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Awesome / The Silmarillion

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The Silmarillion is packed with so many moments of concentrated badassitude & awesomeness that it's hardly possible to list them all. Some of the more prominent ones are:-

  • The first and greatest one: Tolkien had worked on this series for DECADES before he finally published it after more than 50 years. Chronicling the entire history of a literary universe, it shows just how dedicated Tolkien was to his work.
  • The arrival of Tulkas the Strong.
    So came Tulkas the Strong, whose anger passes like a mighty wind, scattering cloud and darkness before it; and Melkor fled before his wrath and his laughter...
    • And when Melkor finally fights Tulkas, Tulkas wrestles him into submission.
    • While Morgoth is spending his penance in Valinor, almost everyone believes him to be reformed. Tulkas and Ulmo are the exceptions, and it's said that Tulkas frowns whenever he sees Morgoth walk by. Whether Tulkas' case is Too Dumb to Fool or Hidden Depths, it's awesome that he could see right through Morgoth.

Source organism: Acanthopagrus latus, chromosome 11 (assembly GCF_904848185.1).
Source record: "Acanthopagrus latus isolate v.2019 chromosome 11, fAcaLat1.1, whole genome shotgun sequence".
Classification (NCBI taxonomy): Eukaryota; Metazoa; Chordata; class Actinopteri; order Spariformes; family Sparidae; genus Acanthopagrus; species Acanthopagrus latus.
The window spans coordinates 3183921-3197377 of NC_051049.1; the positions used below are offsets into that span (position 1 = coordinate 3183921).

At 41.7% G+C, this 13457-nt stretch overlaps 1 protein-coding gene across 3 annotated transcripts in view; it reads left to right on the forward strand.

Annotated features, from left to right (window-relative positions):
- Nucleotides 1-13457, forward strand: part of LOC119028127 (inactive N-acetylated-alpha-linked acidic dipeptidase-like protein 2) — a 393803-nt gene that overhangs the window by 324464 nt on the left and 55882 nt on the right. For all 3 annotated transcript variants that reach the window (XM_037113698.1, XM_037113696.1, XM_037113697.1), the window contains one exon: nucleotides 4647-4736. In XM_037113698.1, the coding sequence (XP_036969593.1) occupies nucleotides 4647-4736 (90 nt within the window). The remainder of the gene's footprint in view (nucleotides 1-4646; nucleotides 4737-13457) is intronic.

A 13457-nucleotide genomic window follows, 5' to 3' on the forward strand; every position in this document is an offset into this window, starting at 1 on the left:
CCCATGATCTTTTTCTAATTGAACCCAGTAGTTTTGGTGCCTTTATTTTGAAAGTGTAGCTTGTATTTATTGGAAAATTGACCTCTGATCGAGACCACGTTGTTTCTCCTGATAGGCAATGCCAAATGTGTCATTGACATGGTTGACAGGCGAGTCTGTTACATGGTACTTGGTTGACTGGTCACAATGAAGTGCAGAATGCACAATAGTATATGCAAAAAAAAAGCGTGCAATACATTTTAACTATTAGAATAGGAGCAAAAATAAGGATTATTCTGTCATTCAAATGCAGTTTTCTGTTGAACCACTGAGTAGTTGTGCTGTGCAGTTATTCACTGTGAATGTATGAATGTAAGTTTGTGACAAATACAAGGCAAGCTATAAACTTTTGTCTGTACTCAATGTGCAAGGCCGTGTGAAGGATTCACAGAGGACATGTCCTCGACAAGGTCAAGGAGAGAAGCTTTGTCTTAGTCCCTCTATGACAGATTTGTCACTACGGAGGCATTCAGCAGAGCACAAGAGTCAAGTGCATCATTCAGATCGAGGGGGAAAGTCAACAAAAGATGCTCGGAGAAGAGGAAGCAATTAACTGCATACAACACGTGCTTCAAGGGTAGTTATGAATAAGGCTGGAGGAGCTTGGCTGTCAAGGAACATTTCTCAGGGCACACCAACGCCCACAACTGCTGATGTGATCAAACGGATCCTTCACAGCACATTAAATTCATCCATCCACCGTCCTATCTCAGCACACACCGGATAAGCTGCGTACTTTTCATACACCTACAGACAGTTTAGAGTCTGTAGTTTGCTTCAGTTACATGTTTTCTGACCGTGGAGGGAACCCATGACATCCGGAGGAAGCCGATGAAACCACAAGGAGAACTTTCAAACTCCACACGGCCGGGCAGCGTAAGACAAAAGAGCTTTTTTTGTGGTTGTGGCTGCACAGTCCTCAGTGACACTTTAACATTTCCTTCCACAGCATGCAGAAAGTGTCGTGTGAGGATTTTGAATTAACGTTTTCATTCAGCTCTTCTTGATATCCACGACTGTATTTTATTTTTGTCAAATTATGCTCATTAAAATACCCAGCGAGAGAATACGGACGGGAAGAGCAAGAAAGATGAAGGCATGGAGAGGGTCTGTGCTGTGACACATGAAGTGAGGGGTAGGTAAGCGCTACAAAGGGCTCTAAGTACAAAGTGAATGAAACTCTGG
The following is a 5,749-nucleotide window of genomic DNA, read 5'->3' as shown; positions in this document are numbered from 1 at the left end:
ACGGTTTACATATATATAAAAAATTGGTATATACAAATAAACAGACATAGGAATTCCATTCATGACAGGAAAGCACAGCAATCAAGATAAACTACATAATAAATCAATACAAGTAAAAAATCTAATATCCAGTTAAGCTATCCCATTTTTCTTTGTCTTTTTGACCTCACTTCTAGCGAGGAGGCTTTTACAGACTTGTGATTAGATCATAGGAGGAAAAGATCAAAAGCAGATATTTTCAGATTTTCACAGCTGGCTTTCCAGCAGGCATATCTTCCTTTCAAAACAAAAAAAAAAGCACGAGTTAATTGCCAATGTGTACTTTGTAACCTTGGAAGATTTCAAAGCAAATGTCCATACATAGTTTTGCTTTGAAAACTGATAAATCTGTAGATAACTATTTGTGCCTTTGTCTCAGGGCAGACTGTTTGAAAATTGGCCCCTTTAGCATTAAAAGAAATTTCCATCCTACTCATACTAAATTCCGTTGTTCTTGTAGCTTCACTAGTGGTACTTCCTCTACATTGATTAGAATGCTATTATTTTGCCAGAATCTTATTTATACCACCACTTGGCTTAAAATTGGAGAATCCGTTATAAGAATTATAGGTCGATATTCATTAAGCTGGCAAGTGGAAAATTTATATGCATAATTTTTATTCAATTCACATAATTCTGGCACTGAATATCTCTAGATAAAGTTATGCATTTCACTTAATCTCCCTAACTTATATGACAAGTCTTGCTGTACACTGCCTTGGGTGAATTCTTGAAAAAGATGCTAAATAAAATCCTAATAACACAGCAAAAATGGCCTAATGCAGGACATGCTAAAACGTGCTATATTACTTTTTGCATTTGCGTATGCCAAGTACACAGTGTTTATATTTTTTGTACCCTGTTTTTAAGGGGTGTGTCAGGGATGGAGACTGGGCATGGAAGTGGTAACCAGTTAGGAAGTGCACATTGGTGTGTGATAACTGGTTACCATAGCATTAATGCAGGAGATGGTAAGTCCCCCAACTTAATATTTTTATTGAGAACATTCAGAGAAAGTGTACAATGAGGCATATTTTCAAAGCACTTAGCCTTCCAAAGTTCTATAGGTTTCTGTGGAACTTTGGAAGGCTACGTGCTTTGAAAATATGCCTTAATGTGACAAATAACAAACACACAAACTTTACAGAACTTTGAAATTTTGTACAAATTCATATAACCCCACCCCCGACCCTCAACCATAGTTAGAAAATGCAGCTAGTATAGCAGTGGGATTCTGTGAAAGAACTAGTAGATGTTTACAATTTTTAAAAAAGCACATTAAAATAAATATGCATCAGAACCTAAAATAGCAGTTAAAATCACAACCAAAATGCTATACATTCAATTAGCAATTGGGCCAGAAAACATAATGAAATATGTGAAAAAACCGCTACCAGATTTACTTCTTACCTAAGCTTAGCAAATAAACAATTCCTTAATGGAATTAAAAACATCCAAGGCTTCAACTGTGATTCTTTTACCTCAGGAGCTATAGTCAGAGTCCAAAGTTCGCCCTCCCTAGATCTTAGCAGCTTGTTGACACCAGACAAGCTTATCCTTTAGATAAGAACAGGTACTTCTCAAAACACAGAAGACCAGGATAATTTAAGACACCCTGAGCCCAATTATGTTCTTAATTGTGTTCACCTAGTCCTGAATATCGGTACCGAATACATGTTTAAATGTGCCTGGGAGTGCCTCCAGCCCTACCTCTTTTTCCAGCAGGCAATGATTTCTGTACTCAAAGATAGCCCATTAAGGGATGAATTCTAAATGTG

• When Morgoth shows up at Fëanor's house, the latter spurns him with, "Get thee gone from my gate, thou jail-crow of Mandos!". And the book points out that he slams the door in the face of the most powerful being in the world.
  • Fëanor's speeches — hell, Fëanor in general — are, if possible, subverted Moments of Awesome. They would be textbook Moments of Awesome, except that he's hot-tempered, ruthless, completely obsessed with revenge and his Silmarils, and at least a little crazy. Things don't go very well for his followers, not to mention their neighbors. Even so, he was arguably the biggest badass in the Silmarillion (the only ones who possess the badassitude to compare with him are Beren, Húrin, Fingolfin, Finrod, and Eärendil). Let's take stock shall we? He reinvented the system of writing that his people used, invented the palantíri, and forged the Silmarils, gems that imprisoned the light of the Two Trees of Valinor, and even he doesn't know how he did that. He slammed the door in the face of the most powerful being in Arda. His speeches have been talked about; he also chased a routed army alone for who knows how long, and the army was too afraid to turn around and fight him. And to top it all of, he has the most badass final fight of any character in the franchise: he fights the balrogs. Not one, like Gandalf or Glorfindel, oh no, he fought ALL of them (ambiguous as their number might be, though Tolkien's later writings has them at 7 total.). At once. For hours. While covered in bleeding wounds and also ON FIRE!!!! And even after he gets brought down (which took the arrival of the most powerful balrog, said to be on a similar power level with Sauron), it takes him hours to die of his injuries. And then his corpse spontaneously burns to ash due to his sheer hot bloodedness..